Rearrival, for SATB chorus with extensive divisi and solos

Rearrival was composed as part of a Fordham University concert series in conjunction with their Poets Out Loud poetry prizes. Four C4 composers wrote new pieces responding to the poetry of the year's two prizewinners. I chose Henk Rossouw's volume Xamissa.

Rearrival, the first poem in Xamissa, sets the tone for the book with an extended description of Cape Town. The poet, returning home after a seven year absence, stands with his brother in a foothill suburb, watching the city and its inhabitants as the sun slowly goes down. After the end of apartheid, some things have changed, but some things remain the same, and the city is still enmeshed in its complicated and multilayered history.

When I first read through Xamissa, I was taken with Rossouw's style, literary and restrained, yet unflinching in taking on the injustices of the past and present. Rearrival in particular seemed to strike a good balance as a musical text. It is long enough to give rein to the poet's wide-ranging introspection, yet short enough that I could set most of it. And I thought it would push me out of my comfort zone as a composer without pushing me into inauthenticity, a concern for someone like me who has no direct experience of South Africa. Hopefully I have managed to find the right middle ground.

View Sheet Music


Note: Only the text I chose to set is included here. The actual poem is a little longer.

The loops of telephone wire		on creosote poles
copy—in dusk-lit
       sine waves—the arcade
flight pattern of the city
starlings. Red-winged, shadow-bodied, the birds
cloud the stone courtyard of the VOC Slave Lodge
and parking garages and eaves. This is
civil twilight. I have been absent for seven years.

    collective noun for the cloudburst of starlings in the early winter sky,

my brother says. Starlings on the telephone wires line the foothill streets of Walmer Estate. Our roadside
perception of the houses and warehouses and lots, sloping toward the harbor below, has been anchored
momentarily among

the crowd on the footbridge,
once segregated
                 with legislative
sheet metal, and now

         a suspended desire line
above Rolihlahla Boulevard—renamed for the president
       on the island often
visible from here.

The tarmac with his name contours against the table-shaped mountain as it bisects the city.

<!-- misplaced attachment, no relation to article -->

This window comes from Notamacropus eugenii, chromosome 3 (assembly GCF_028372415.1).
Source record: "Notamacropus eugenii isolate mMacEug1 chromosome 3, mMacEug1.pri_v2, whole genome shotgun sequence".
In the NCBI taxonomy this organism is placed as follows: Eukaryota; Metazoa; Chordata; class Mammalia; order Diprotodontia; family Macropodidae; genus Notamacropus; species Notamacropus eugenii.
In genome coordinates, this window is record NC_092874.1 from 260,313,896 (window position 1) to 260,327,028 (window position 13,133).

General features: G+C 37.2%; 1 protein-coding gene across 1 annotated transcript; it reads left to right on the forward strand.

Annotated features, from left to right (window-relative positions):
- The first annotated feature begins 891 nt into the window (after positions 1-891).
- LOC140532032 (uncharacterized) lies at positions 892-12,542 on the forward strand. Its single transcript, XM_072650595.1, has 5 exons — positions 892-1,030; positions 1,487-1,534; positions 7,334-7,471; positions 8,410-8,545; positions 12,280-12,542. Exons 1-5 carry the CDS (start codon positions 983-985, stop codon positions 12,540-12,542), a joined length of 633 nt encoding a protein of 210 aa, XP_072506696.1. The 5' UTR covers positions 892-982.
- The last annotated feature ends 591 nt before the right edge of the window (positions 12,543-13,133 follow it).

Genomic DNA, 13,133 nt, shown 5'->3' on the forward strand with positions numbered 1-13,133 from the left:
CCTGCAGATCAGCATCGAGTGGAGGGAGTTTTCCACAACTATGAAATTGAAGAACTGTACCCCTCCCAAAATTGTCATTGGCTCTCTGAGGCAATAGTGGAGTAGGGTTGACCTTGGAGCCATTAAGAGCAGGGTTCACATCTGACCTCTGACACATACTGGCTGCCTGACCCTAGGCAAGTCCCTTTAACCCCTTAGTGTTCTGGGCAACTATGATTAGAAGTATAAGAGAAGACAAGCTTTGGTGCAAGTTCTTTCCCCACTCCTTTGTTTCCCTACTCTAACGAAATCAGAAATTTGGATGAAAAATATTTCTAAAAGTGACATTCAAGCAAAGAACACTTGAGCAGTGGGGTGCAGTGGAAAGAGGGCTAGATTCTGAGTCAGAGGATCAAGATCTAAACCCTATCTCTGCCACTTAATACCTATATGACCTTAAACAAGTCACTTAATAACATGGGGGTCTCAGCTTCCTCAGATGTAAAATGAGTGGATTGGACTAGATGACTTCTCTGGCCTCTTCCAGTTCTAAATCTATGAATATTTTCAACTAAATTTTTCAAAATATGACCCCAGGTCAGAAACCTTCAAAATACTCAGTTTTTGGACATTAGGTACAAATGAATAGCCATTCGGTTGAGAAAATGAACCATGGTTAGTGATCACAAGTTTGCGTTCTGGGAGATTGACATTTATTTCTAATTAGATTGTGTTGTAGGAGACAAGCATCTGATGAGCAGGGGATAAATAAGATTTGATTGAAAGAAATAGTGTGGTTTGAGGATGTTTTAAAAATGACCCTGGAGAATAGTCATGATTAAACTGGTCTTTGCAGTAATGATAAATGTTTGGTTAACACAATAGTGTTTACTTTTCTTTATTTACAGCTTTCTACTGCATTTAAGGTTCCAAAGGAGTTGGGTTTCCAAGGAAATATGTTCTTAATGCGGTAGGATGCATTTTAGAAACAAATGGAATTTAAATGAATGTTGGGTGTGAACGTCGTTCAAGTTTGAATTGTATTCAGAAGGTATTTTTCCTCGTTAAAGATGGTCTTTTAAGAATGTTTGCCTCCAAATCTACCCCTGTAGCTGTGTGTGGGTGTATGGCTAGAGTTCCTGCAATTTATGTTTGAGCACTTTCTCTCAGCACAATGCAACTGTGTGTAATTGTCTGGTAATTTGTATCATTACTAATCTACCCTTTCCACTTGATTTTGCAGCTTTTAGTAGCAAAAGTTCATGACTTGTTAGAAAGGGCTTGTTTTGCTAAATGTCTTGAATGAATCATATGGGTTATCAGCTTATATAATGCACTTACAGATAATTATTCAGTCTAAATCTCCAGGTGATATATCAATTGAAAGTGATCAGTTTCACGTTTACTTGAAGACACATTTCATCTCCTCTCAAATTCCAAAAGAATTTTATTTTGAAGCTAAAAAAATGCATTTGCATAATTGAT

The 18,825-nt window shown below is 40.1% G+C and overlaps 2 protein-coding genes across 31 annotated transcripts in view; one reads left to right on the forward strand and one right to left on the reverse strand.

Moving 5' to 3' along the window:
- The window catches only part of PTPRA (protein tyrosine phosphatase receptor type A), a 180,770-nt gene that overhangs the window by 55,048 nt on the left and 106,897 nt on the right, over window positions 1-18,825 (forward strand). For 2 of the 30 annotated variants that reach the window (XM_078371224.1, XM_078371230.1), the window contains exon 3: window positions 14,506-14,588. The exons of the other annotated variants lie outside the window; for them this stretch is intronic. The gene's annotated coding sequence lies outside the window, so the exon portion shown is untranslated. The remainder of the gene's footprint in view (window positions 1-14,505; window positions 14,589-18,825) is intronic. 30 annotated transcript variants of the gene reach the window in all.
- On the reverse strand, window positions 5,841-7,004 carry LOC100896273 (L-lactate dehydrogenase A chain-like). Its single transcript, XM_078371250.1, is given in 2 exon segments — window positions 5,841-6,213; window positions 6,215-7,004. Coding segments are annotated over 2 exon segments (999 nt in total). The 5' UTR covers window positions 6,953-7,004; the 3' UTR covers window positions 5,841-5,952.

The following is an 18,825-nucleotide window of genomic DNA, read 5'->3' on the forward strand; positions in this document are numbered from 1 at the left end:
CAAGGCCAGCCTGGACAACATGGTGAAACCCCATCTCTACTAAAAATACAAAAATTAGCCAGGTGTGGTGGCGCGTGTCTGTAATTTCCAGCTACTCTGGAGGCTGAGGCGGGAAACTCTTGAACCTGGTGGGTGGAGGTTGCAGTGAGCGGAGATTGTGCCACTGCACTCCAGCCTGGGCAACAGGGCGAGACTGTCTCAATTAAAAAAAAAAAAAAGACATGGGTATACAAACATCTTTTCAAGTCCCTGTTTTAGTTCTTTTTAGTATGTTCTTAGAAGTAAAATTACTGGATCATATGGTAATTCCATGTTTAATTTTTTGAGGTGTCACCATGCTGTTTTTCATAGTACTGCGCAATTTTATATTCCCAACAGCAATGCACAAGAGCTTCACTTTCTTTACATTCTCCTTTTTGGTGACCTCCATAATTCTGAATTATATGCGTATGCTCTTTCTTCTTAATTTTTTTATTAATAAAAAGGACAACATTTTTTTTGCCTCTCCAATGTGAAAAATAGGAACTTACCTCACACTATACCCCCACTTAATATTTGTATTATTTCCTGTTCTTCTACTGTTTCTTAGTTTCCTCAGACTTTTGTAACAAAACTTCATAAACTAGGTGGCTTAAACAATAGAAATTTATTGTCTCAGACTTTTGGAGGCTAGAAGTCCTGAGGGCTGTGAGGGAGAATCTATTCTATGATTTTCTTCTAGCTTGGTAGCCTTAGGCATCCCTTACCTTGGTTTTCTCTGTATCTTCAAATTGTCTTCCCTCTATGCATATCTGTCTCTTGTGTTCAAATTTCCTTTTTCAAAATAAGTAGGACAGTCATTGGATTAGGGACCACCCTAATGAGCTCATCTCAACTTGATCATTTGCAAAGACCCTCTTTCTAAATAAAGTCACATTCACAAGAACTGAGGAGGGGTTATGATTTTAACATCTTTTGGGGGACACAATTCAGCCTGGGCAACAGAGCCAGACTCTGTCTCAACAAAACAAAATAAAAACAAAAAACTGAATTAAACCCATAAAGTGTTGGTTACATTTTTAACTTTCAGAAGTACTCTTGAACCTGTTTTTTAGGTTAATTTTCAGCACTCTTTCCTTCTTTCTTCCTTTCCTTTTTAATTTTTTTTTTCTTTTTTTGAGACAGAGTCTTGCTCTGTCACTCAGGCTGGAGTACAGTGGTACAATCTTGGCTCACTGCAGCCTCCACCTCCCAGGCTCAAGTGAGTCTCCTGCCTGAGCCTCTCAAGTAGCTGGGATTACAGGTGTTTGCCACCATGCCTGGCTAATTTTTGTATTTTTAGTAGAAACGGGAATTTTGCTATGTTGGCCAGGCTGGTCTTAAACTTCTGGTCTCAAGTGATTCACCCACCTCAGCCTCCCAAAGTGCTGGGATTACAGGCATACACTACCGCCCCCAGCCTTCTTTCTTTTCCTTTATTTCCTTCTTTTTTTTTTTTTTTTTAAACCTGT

Xamissa vs. Cape Town, the city in the brochure, little more than
        a summer dress, all air, colour and light, cast off onto

the indigenous peninsula—like a beautiful wet bag over the mouth of.

Xamissa, the city at nightfall double-lit,
                                           by the artificial and the fleeting.
Electric sunset. The early
sodium-vapor street lamps echo the burnt orange.


Domestic servants leaving Walmer Estate
cross the footbridge

in their nightly katabasis downhill.
                                        Shoprite bags in hand or balanced
on their heads—wages tithed to get home
to Lavender Hill, Mitchell’s Plain, Lost City, Khayelitsha, Langa, Gugulethu

outside the city gates—
as the touts in the white
minibus taxis
echo the muezzin:
                  Vredehoek, Vredehoek, Vred’hoek, W-a-a-a-a-a-a-a-a-a-a-lmer.


On the footbridge, my brother and I look at the city
in silence.

You must be hungry, my brother says. I have aged
without him.

He lives near the abutment
of the bridge—		starlings in his attic,

and the dock cranes, new since
democracy, frame the sea as if

to lower the sun, a starboard-red
container, beyond the coastal

The shipping line of sunlight leaving for


In the city     begin
and begin again

sleep’s graffiti


                         The city is tidal. In the day, people stream into the
                         city to sebenza to thetha to be here by the sea. I take
                         the bus from Philippi for over two hours to get to high
                         school here. At night the tide of us departs and it’s the
                         umlungu city again, the sea-foam ncinci.
                                (Songo Tinise

I recur in the city, song-lit,
in Songo’s tidal city
now a landscape, now a room	(Walter Benjamin
now the Cape, now Xamissa

—urban legend, El Dorado,

place of sweet waters? Plural
for the sake of its springs,

                     the water archive

incipient on the mountainside
artesian and running

under the city		asleep.


The city

separate as the sleep of another


If one were scattered at the end		from a cardboard urn
after the flood,		with a view of the sward descending
to the bights and the coves,	the sea-bitten coast
one was born far from,		one’s beginning
forgotten—	a handful of South African ash—
even the ash would echo		names of water,
distant water.